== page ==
20 great things to do in Los Angeles for tourists
From star spotting on Rodeo Drive and at the Griffith Observatory to museum hopping between the Getty and LACMA, your guide to things to do in Los Angeles.
Study the dark past of Japanese immigrants
The Japanese American National Museum, one of the city's best, tells the compelling story of Japanese immigration to the United States. It all began in 1882 when employers were barred from importing Chinese labor, so thousands of Japanese flocked to the country instead. Yet they ended up being sent to internment camps during the Second World War and did not become American citizens until 1952. This museum tells their story in a lucid fashion, through documentary and art exhibitions, and a moving display of artifacts from their internment camps. See more in Museums.
See a concert
Not in the least bit cartoonish, the Walt Disney Concert Hall is the crown jewel of the LA Music Center. Designed by Frank Gehry, the auditorium has wonderful acoustics and an open platform stage. It is home to the internationally acclaimed, Gustavo Dudamel–led LA Philharmonic and the LA Master Chorale, but offers a surprisingly varied program of concerts throughout the year.
Stock up on fresh produce
For chic clothes and delicious food, the place to go shopping is the junction of 3rd Street and Fairfax Avenue. Here, you'll find The Grove, an open-air mall where you can browse through about 50 top stores, including Abercrombie & Fitch and Barney's New York Co-Op. Adjacent, you'll find the Original Farmer's Market. Set up in 1934, it's expanded from selling fresh produce to offering an international culinary experience from a vast range of stalls. For comfort food, visit Du-Par's (stall 210, 323-933-8446, du-pars.com); for Texan grills, stake out Bryan's Pit BBQ (stall 740, 323-931-2869); and scoop up dessert from Bennett's Ice Cream (stall 548, 323-939-6786).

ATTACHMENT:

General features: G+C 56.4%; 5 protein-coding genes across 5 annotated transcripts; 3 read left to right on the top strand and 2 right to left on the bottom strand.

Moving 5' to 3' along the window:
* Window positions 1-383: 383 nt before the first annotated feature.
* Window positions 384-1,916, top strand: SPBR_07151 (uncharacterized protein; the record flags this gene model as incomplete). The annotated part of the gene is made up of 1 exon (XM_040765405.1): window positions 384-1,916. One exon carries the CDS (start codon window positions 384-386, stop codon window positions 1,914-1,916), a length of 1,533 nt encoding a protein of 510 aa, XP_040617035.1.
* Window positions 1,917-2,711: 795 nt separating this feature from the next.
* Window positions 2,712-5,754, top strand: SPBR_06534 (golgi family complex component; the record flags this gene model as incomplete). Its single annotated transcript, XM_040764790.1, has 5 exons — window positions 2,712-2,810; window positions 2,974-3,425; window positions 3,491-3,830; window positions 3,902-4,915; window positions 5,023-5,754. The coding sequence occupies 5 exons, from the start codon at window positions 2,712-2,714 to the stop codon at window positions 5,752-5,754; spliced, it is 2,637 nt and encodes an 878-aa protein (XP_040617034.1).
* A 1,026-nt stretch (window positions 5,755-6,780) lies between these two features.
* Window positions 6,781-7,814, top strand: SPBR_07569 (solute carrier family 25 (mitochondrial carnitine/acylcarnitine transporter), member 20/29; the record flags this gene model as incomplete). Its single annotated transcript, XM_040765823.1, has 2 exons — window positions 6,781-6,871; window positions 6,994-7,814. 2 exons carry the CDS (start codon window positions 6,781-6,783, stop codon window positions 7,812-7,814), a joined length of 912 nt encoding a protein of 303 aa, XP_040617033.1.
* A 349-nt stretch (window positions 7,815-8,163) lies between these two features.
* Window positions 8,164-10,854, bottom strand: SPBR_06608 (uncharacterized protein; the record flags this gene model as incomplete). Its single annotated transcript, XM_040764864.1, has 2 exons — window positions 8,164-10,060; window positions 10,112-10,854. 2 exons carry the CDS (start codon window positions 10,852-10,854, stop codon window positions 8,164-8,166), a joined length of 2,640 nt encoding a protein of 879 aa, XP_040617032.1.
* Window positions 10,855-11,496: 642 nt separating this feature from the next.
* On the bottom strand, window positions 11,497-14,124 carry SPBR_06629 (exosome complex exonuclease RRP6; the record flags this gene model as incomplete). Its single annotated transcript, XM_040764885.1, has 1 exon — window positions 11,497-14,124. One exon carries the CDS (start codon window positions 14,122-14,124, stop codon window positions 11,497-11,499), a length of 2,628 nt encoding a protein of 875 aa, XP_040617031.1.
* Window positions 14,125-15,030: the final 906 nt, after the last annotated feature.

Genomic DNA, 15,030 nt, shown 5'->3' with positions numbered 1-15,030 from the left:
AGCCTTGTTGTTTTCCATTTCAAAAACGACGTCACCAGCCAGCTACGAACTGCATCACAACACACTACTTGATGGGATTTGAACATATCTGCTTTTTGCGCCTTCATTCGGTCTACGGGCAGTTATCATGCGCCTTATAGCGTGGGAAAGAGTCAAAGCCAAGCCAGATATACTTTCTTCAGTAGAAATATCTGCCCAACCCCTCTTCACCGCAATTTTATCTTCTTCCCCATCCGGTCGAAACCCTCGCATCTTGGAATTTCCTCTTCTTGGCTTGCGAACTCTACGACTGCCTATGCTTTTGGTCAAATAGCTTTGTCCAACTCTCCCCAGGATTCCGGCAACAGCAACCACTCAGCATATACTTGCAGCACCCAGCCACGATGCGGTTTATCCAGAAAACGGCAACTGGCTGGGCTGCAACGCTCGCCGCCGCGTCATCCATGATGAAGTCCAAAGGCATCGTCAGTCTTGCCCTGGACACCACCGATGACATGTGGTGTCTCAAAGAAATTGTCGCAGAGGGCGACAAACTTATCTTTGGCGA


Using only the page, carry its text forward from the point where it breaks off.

Raise the drinking bar
The Bar Marmont in Hollywood is fabulously elegant. It has an air of longevity lacking in many other LA hangouts and the décor is exquisite, especially the butterflies pinned to the ceiling. The old-fashioned fixture is livened up with a gastro pub menu, courtesy of Carolynn Spence, former chef de cuisine of New York's fabled Spotted Pig. For an alternative, stylish drinking experience, head Downtown to The Edison, a power-plant-turned-nightspot, with DJs and a weekly burlesque show. Dress up. See more bars and lounges.
Load up on CDs at Amoeba
Sure, iTunes is great, but anyone in search of that arcane track off of that mid-'80s Tom Robinson album knows it isn't perfect. Neither is Amoeba, but it is the largest independent record store in the United States, and the variety of music on offer is amazing, the prices are fair and the staff really know their music. It's a great place to find CDs that you can't track down elsewhere.
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